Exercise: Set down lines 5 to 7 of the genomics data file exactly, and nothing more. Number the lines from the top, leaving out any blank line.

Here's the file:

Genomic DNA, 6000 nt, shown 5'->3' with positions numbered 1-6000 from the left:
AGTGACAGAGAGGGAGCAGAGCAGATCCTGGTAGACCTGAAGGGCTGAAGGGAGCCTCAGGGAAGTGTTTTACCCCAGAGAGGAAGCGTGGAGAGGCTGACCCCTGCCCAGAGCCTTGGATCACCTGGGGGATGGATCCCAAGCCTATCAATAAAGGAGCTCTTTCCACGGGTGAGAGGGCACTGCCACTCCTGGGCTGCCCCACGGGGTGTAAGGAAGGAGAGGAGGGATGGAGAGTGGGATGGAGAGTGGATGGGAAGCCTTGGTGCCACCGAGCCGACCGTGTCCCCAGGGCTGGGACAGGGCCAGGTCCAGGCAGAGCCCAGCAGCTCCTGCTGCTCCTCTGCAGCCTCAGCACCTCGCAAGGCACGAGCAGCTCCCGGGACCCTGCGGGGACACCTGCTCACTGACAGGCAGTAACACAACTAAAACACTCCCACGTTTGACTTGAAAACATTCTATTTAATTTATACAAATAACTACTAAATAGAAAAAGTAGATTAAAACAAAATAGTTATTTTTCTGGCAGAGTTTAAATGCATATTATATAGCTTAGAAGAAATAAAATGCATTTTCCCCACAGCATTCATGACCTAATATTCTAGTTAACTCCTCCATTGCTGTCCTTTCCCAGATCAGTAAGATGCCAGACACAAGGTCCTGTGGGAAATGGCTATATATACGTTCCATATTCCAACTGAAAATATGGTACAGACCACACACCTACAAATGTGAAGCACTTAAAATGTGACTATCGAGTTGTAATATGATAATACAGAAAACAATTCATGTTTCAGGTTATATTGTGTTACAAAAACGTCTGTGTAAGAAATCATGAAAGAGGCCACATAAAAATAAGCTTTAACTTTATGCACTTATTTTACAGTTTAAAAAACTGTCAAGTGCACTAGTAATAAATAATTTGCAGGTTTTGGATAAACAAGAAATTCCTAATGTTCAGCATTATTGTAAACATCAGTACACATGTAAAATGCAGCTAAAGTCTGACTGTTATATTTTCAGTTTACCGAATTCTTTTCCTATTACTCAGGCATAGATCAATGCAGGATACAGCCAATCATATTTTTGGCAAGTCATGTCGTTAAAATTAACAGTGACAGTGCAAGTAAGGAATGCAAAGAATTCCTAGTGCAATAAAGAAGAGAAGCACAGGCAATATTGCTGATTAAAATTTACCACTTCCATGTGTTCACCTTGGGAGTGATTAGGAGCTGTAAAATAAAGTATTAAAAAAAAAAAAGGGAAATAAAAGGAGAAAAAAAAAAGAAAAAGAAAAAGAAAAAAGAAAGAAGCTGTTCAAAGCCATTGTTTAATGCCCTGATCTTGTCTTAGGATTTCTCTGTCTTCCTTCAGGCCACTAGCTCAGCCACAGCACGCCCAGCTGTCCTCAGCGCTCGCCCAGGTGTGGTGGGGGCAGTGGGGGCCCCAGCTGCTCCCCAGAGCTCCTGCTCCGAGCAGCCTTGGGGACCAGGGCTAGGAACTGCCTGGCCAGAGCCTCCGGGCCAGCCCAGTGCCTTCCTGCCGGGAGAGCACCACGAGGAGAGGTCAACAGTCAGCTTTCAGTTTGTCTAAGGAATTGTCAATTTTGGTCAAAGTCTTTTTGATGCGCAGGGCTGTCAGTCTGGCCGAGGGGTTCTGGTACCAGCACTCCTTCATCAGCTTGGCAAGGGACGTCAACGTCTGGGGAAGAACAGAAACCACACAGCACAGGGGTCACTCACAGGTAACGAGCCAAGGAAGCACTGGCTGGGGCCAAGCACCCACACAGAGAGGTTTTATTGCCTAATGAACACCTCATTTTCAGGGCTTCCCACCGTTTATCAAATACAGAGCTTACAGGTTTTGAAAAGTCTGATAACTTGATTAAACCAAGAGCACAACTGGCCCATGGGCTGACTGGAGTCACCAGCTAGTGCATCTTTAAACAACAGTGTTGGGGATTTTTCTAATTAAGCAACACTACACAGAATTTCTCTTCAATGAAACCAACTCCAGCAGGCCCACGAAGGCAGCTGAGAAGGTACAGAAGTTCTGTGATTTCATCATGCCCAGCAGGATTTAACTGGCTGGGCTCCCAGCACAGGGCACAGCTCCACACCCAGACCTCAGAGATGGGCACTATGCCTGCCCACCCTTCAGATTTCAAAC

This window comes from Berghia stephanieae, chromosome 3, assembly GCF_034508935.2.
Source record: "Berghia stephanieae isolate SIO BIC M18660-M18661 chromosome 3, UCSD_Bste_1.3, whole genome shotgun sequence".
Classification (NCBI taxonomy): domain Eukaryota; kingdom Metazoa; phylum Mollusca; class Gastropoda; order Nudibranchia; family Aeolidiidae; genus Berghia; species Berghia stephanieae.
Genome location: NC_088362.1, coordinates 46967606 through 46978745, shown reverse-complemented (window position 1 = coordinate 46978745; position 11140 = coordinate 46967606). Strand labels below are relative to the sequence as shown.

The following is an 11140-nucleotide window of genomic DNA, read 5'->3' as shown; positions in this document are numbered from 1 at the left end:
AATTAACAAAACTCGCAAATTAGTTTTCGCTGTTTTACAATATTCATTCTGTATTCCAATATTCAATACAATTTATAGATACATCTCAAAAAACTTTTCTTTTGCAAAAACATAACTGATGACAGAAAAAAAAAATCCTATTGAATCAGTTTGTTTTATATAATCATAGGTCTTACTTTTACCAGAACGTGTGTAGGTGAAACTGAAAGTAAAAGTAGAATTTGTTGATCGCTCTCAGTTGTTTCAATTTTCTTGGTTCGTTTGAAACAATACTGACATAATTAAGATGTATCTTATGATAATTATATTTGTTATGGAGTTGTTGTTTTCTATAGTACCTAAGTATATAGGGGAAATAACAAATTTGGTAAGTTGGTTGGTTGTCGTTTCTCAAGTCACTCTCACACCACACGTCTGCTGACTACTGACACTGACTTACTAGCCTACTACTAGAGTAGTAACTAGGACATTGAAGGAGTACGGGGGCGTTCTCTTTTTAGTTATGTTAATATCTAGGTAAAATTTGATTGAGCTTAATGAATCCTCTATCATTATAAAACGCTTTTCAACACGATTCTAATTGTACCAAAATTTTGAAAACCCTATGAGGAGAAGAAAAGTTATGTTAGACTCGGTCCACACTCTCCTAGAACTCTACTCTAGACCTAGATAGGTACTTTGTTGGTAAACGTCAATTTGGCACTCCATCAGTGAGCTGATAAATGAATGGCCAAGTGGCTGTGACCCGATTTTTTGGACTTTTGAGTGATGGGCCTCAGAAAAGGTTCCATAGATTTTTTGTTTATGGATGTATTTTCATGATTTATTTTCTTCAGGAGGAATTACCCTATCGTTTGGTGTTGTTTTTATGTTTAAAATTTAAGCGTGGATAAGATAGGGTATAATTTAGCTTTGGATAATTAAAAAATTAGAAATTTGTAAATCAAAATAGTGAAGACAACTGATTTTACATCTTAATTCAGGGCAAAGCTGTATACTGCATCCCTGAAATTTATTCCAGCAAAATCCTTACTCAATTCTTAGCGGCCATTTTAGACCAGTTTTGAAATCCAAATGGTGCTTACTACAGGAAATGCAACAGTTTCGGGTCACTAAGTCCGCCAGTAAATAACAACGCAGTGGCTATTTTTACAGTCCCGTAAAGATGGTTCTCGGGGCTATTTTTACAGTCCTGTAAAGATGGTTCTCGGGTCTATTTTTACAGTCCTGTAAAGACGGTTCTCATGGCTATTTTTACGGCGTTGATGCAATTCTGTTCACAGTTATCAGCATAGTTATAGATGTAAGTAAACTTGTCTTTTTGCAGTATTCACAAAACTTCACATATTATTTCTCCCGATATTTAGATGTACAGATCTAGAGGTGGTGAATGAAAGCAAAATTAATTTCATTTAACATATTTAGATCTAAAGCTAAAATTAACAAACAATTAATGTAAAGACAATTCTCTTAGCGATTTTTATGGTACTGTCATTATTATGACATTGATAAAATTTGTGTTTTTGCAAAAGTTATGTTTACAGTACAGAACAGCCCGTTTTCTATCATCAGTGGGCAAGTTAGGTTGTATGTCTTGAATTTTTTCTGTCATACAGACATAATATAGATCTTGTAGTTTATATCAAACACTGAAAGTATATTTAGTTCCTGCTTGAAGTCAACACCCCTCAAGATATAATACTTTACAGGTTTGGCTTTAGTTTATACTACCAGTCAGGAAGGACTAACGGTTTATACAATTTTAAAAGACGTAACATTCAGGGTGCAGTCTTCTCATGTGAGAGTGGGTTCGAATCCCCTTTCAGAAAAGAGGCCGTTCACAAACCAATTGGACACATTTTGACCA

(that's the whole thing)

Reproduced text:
Classification (NCBI taxonomy): domain Eukaryota; kingdom Metazoa; phylum Mollusca; class Gastropoda; order Nudibranchia; family Aeolidiidae; genus Berghia; species Berghia stephanieae.
Genome location: NC_088362.1, coordinates 46967606 through 46978745, shown reverse-complemented (window position 1 = coordinate 46978745; position 11140 = coordinate 46967606). Strand labels below are relative to the sequence as shown.

The following is an 11140-nucleotide window of genomic DNA, read 5'->3' as shown; positions in this document are numbered from 1 at the left end: